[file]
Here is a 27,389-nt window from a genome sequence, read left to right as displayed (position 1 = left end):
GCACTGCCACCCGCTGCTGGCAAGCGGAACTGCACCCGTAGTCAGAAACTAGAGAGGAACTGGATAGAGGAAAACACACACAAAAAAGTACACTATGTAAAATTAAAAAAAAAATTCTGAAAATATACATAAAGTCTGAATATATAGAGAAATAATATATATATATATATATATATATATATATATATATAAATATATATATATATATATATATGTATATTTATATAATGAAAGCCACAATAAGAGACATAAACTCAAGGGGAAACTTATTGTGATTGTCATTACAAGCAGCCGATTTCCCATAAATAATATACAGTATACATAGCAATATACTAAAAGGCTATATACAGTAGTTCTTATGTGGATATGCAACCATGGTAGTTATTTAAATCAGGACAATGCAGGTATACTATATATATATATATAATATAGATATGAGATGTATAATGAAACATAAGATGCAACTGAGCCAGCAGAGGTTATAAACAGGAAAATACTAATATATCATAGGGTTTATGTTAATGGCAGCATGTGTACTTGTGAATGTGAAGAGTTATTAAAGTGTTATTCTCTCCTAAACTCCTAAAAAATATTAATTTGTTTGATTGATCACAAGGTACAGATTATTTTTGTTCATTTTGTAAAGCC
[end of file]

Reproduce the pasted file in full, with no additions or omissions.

Here is a 27,389-nt window from a genome sequence, read left to right as displayed (position 1 = left end):
GCACTGCCACCCGCTGCTGGCAAGCGGAACTGCACCCGTAGTCAGAAACTAGAGAGGAACTGGATAGAGGAAAACACACACAAAAAAGTACACTATGTAAAATTAAAAAAAAAATTCTGAAAATATACATAAAGTCTGAATATATAGAGAAATAATATATATATATATATATATATATATATATATATATAAATATATATATATATATATATATGTATATTTATATAATGAAAGCCACAATAAGAGACATAAACTCAAGGGGAAACTTATTGTGATTGTCATTACAAGCAGCCGATTTCCCATAAATAATATACAGTATACATAGCAATATACTAAAAGGCTATATACAGTAGTTCTTATGTGGATATGCAACCATGGTAGTTATTTAAATCAGGACAATGCAGGTATACTATATATATATATATAATATAGATATGAGATGTATAATGAAACATAAGATGCAACTGAGCCAGCAGAGGTTATAAACAGGAAAATACTAATATATCATAGGGTTTATGTTAATGGCAGCATGTGTACTTGTGAATGTGAAGAGTTATTAAAGTGTTATTCTCTCCTAAACTCCTAAAAAATATTAATTTGTTTGATTGATCACAAGGTACAGATTATTTTTGTTCATTTTGTAAAGCC